Danny Welbeck left the Emirates pitch just half an hour into Arsenal’s Europa League clash with Sporting Lisbon on Thursday with an initially suspected, and later confirmed, broken ankle. There hasn’t, as of yet, been any reliable information on how long the former Manchester United player will be out, but he certainly won’t be coming back any time soon.
Though not exactly a world-class striker, Welbeck has been a faithful servant to Arsenal, both to Arsene Wenger and Unai Emery, since his arrival from Old Trafford in 2014. His rate of 32 goals in 126 games in all competitions is hardly an impressive one for a centre-forward, but in order to rightly judge on his contribution one must bear in mind that Welbeck was rarely a guaranteed starter, and most of his appearances were late cameos, as well as the fact that he sometimes played on the wings as opposed to centre-forward.
The 27-year-old, turning 28 this month, has never lacked work-rate. His persistence was often rewarding as he managed to score some very important goals for the club. He also enjoys a reputation of a likeable character, which is why even many rival fans felt the need to voice their support over this injury and wish him a speedy recovery.
However, Welbeck’s contract with Arsenal runs out next summer. There hasn’t been any talk of a potential new deal, and if the club were looking to part ways with him this January in order to get any kind of a transfer fee, the broken ankle is almost certain to make a winter move impossible.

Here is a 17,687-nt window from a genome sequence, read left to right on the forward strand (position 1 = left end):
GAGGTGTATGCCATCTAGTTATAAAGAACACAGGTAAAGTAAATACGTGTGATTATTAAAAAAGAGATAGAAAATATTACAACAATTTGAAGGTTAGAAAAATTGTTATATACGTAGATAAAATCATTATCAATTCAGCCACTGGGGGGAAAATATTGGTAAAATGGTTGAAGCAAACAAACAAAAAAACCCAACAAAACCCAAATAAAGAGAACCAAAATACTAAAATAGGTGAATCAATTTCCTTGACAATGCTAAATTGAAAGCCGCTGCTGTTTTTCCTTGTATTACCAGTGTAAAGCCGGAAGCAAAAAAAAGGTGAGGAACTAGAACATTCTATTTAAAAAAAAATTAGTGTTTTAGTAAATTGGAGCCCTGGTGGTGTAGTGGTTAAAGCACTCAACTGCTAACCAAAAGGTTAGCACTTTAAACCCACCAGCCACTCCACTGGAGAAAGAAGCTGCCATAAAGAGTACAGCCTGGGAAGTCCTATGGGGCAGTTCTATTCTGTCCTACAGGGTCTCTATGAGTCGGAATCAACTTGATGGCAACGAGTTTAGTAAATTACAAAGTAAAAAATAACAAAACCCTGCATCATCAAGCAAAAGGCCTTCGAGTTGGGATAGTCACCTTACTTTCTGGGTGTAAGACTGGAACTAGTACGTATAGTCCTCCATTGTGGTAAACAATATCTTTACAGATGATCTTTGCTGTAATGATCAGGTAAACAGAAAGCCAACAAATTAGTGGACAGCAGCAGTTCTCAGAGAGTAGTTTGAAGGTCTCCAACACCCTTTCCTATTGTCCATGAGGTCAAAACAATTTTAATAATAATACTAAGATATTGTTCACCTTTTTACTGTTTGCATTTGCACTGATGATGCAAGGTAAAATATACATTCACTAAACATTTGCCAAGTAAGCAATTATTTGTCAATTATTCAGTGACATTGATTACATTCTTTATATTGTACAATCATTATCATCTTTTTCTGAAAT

So what happens next? How badly do Arsenal need Welbeck, and how much would Welbeck himself want a contract extension, given he’s highly unlikely to displace either Pierre-Emerick Aubameyang or Alexandre Lacazette from the team any time soon? Those questions will need to be answered before any decision is made.
The sentimental aspect aside, given that Arsenal do not have the services of Olivier Giroud anymore, it seems the club need him more than he needs the club. But strangely as this may sound, that need might act as a catalyst which would make the club decide against offering him a new deal. The main question here is – can Arsenal afford to play potentially the whole second half of the season, with the Europa League knockout stages, the Carabao Cup and soon the FA Cup to add to the Premier League challenges?
If the answer is no, they will need to sign a forward in January. But where would that leave Welbeck upon his return?
Another, albeit remote possibility, would be to extend Welbeck’s contract and sign a player on a six-month loan deal. There are players, such as Liverpool’s Divock Origi or Dominic Solanke, who aren’t getting any game-time this season, who could perhaps temporarily fill Welbeck’s shoes at Arsenal.
However, it seems more likely at the moment that Danny Welbeck has played his last game for Arsenal.